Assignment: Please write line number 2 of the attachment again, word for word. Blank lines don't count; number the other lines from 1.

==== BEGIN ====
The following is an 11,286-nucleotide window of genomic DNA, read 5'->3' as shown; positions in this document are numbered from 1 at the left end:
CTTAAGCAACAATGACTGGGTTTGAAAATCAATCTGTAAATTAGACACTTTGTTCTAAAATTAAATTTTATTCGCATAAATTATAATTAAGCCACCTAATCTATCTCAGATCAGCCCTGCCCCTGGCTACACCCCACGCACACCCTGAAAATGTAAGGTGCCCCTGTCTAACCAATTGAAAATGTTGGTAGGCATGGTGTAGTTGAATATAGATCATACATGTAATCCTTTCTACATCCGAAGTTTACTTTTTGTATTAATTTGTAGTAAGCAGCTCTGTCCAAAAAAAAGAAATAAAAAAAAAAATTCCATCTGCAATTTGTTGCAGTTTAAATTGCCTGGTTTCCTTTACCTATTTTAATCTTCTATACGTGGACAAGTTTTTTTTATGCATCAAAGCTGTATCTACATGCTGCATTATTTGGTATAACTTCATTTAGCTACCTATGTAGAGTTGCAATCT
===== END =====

CTTAAGCAACAATGACTGGGTTTGAAAATCAATCTGTAAATTAGACACTTTGTTCTAAAATTAAATTTTATTCGCATAAATTATAATTAAGCCACCTAATCTATCTCAGATCAGCCCTGCCCCTGGCTACACCCCACGCACACCCTGAAAATGTAAGGTGCCCCTGTCTAACCAATTGAAAATGTTGGTAGGCATGGTGTAGTTGAATATAGATCATACATGTAATCCTTTCTACATCCGAAGTTTACTTTTTGTATTAATTTGTAGTAAGCAGCTCTGTCCAAAAAAAAGAAATAAAAAAAAAAATTCCATCTGCAATTTGTTGCAGTTTAAATTGCCTGGTTTCCTTTACCTATTTTAATCTTCTATACGTGGACAAGTTTTTTTTATGCATCAAAGCTGTATCTACATGCTGCATTATTTGGTATAACTTCATTTAGCTACCTATGTAGAGTTGCAATCT